The White Dress, my genre-bending gender queer coming of age play will receive a showcase in New York from November 2-5.
The work melds language, music, and movement to explore one Jonathan Howard’s journey to embrace himself as a pansexual, gender non-conforming person of color. The piece is being directed and co-choreographed by Adin Walker. Amongst our mutual loves and affiliations, Adin and I are Princeton alums, aficionados of queer drama, and theatre-makers with backgrounds in dance.
What’s been most interesting working with Adin has been the opportunity to think and write from an interdisciplinary place as a dramatist. Before I even re-wrote a word of the script, Adin shared with me dozens of podcasts, interviews, videos, and old-fashioned articles about gender and identity – many from the “I” perspective. Reading them, I was able to put faces and lived experiences to the ideas I was investigating through the play. In the end, reverence, patience, attention to detail, and empathy were some of the virtues reinforced in this re-write experience.
Now, The White Dress is in its final week of rehearsals. But before we fly into tech, I took some time to chat with Adin about the road to our New York debut.
Roger Q. Mason (RQM): What attracted you to this project?
Adin Walker (AW): I was first attracted to the project when I met you. Before I even read the script, you and I talked on the phone for a couple hours about art, our lives, queerness, our shared experience attending the same college – though our times there never overlapped – and training under some of the same teachers. I could feel your presence and warmth over the phone as if you were sitting beside me on my bed, rather than all the way on the other side of the country. Your values for theater-making and collaboration also really inspire me. In particular, your work embraces the liveness of theater, your work uplifts and spotlights the ensemble rather than a single and central figure, and you are an artist with a mission to bring people together in rooms to share, feel, and make activism-driven art.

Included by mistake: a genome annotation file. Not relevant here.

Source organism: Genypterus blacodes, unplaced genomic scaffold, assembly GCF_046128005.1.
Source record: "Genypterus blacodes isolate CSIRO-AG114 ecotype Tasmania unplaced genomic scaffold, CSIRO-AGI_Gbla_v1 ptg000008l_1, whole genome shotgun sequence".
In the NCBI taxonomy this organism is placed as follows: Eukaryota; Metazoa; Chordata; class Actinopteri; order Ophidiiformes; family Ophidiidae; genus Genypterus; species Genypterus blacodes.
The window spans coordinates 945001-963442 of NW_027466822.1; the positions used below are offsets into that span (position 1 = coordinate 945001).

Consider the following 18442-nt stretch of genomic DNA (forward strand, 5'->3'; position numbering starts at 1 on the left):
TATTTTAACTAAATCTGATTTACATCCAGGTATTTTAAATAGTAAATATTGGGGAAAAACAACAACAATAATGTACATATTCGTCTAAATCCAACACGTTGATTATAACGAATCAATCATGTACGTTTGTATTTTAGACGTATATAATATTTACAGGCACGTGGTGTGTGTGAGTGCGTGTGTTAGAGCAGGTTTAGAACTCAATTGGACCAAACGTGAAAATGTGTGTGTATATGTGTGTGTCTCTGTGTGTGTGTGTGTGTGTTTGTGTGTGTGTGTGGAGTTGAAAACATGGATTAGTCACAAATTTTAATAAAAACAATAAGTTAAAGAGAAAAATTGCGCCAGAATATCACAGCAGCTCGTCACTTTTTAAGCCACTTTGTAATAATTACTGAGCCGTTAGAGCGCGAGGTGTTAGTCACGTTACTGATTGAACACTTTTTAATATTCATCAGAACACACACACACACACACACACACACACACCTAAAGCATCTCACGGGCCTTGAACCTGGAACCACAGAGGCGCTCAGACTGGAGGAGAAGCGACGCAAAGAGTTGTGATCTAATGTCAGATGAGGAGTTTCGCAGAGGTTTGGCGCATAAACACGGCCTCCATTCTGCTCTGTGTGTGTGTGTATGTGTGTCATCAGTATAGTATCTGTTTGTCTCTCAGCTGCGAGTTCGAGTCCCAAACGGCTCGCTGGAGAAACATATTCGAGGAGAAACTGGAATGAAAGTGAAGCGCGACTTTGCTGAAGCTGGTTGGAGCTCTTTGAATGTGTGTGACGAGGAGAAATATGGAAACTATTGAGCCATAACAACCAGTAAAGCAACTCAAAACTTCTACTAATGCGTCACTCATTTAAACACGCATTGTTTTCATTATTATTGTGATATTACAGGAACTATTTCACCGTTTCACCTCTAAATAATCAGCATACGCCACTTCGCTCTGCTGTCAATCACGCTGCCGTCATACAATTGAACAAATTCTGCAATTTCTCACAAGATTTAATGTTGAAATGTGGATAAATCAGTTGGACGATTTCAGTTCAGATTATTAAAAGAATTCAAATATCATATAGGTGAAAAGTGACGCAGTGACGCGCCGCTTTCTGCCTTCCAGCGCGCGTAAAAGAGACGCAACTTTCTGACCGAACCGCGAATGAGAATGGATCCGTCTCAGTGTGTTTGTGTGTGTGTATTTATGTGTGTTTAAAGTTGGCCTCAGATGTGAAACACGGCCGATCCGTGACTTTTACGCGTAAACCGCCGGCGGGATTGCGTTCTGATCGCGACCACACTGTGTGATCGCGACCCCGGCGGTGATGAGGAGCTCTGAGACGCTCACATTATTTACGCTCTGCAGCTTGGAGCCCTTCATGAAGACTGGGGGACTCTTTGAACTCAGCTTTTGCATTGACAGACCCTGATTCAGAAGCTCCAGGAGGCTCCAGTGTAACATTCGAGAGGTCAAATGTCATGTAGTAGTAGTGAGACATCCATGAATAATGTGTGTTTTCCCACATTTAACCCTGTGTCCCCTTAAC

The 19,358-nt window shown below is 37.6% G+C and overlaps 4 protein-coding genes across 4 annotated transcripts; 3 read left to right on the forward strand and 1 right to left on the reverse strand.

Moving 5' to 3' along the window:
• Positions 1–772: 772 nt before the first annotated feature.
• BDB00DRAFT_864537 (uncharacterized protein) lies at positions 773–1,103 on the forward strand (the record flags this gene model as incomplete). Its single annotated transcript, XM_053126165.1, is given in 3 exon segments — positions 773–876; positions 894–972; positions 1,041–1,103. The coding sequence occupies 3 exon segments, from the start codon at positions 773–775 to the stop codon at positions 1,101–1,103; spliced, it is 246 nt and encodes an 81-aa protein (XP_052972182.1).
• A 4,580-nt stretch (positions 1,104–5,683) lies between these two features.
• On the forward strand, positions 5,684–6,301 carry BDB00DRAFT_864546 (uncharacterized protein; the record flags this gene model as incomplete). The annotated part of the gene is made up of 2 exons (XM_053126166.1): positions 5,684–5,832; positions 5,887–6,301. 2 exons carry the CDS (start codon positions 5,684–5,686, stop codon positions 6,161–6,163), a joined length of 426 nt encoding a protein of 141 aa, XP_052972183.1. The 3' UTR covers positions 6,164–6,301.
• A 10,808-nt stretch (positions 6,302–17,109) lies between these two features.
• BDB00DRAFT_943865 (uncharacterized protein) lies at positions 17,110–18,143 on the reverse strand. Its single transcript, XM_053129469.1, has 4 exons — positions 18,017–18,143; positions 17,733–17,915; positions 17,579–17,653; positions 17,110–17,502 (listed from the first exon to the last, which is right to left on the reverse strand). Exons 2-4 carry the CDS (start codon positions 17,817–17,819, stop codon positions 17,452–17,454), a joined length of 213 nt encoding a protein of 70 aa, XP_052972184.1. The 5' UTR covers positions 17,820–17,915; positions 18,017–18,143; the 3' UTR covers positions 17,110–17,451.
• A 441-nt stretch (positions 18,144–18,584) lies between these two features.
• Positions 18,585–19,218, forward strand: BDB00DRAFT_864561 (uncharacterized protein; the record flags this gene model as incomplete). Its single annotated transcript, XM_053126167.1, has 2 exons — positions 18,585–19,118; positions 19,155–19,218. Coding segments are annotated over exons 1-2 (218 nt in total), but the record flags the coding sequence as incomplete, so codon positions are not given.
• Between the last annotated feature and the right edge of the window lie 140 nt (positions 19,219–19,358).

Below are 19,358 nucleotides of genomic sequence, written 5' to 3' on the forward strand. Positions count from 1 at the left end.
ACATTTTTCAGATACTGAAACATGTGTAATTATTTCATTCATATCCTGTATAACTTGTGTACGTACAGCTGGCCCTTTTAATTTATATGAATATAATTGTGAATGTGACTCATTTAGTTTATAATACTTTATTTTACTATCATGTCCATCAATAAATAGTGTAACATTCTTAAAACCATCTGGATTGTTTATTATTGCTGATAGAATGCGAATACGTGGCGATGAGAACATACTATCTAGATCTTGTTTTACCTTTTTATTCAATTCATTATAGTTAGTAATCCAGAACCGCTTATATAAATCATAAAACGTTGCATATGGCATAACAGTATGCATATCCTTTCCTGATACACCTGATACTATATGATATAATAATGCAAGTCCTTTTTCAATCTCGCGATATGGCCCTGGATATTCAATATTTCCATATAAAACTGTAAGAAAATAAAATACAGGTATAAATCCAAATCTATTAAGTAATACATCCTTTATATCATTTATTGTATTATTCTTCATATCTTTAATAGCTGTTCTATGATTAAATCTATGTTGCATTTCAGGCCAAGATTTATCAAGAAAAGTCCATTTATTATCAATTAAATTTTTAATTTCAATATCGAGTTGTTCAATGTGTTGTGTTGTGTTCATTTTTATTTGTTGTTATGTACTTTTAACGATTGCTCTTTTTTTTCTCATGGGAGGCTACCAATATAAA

RQM: Who are some of your inspirations for this piece – both as a director and co-choreographer?
AW: Every single person involved with this project has been an inspiration for this piece, and that has been very special. Pina Bausch, Solange Knowles, Felix Gonzalez-Torres, and Keone and Mari Madrid are a few of many artists who we look to for inspiration. We have also been listening to lots of the NANCY Podcast, re-reading Judith Butler, Nick Krieger, James Baldwin, and other writers and scholars.
RQM: One of the things that’s excited me about writing the play is the chance to have characters vocalize their stage directions. How are you working that element of the script into your production?
AW: Each rehearsal for each scene begins with the actors reading the scene and choosing which stage directions they want to say in that moment. They might explore saying the stage direction if they feel like it pertains to their actions, if the description of an action offers an unspoken layer to an exchange with another character, or if they think the stage action described in the stage directions is witnessed from their point of view and the witnessing of the action motivates them to continue to stay in the room and engage with the other character(s.) We then rigorously go through and decide what we want to try when we move onto our feet, and then we just keep learning and playing!
RQM: I’ve heard there’s a go go dancer and a DJ booth onstage. Please tell me more.
AW: Yes! The play is underscored by DJscapes – and I was interested in tapping into the heart beats of all the characters and how their heart beats sync, collide, and eventually move in different directions. Stanley Mathabane, who is playing Jon, is also professional DJ artist [SunSon] and it excited me to think about how Jon is intimately connected to music – that the DJscapes are grounded in his psychology and how he spins, mixes, and samples music is always coming from a place of emotional discovery and memory.
RQM: Why is it important for us to make queer theatre?
AW: I recently attended Diana Oh’s brilliant [my lingerie play] at Rattlestick, and the performance begins with audience members writing on paper bags their answers to the question: “why do you create a safer and more courageous world for us all?” And I feel that that mission – to “create a safer and more courageous world for us all” – and its framing question – why are we doing this – is at the heart of making work that is unapologetically queer. “Queer” is a powerful word – its meanings are vast and represent different things to different people. The word continues to take on meanings with each new movement and generation. To me, the power of “queer” rests in its insistence on political and cultural LGBTQ+ visibility: we’re here, we’re queer. Queer art exposes, interrogates, and disentangles the mechanisms of our politics – the signifiers that aid the world in making sense of our bodies – to therefore distill a story, a character, a corner of a universe to our core truths. And the word itself, “queer,” defies definition and parameters – everyone kinda has their own relationship to the word and what it signifies and sums up to that person. And I like to think that making queer art is about making art that cannot be defined…and in that space without the walls of definition, we can start to build that “safer and more courageous world for us all,” that Diana Oh so powerfully inscribed onto our little queer hearts.